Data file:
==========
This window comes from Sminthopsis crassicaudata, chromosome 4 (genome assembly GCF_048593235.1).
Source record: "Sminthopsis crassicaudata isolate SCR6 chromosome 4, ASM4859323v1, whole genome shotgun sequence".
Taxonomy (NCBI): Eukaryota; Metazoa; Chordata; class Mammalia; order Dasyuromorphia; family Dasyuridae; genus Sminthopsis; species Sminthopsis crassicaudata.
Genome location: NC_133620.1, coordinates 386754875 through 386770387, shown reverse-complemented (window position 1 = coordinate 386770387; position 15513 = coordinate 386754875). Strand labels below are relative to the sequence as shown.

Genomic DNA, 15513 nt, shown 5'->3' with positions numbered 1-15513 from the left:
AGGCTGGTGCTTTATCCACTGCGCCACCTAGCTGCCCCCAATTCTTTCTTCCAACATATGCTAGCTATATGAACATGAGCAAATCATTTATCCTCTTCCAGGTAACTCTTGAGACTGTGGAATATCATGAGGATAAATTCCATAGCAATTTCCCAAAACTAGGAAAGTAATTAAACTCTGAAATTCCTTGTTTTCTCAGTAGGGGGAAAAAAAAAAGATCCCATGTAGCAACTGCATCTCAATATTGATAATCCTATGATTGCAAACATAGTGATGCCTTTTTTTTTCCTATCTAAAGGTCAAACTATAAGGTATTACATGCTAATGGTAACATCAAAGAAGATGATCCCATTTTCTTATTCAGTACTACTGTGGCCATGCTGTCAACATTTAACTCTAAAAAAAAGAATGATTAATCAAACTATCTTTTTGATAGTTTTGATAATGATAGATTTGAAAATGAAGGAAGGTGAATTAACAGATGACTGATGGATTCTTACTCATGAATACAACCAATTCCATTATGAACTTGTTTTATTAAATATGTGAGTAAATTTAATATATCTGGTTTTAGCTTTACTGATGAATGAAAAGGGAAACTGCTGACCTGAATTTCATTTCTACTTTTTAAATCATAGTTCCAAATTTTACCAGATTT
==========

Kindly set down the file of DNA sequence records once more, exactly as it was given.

This window comes from Sminthopsis crassicaudata, chromosome 4 (genome assembly GCF_048593235.1).
Source record: "Sminthopsis crassicaudata isolate SCR6 chromosome 4, ASM4859323v1, whole genome shotgun sequence".
Taxonomy (NCBI): Eukaryota; Metazoa; Chordata; class Mammalia; order Dasyuromorphia; family Dasyuridae; genus Sminthopsis; species Sminthopsis crassicaudata.
Genome location: NC_133620.1, coordinates 386754875 through 386770387, shown reverse-complemented (window position 1 = coordinate 386770387; position 15513 = coordinate 386754875). Strand labels below are relative to the sequence as shown.

Genomic DNA, 15513 nt, shown 5'->3' with positions numbered 1-15513 from the left:
AGGCTGGTGCTTTATCCACTGCGCCACCTAGCTGCCCCCAATTCTTTCTTCCAACATATGCTAGCTATATGAACATGAGCAAATCATTTATCCTCTTCCAGGTAACTCTTGAGACTGTGGAATATCATGAGGATAAATTCCATAGCAATTTCCCAAAACTAGGAAAGTAATTAAACTCTGAAATTCCTTGTTTTCTCAGTAGGGGGAAAAAAAAAAGATCCCATGTAGCAACTGCATCTCAATATTGATAATCCTATGATTGCAAACATAGTGATGCCTTTTTTTTTCCTATCTAAAGGTCAAACTATAAGGTATTACATGCTAATGGTAACATCAAAGAAGATGATCCCATTTTCTTATTCAGTACTACTGTGGCCATGCTGTCAACATTTAACTCTAAAAAAAAGAATGATTAATCAAACTATCTTTTTGATAGTTTTGATAATGATAGATTTGAAAATGAAGGAAGGTGAATTAACAGATGACTGATGGATTCTTACTCATGAATACAACCAATTCCATTATGAACTTGTTTTATTAAATATGTGAGTAAATTTAATATATCTGGTTTTAGCTTTACTGATGAATGAAAAGGGAAACTGCTGACCTGAATTTCATTTCTACTTTTTAAATCATAGTTCCAAATTTTACCAGATTT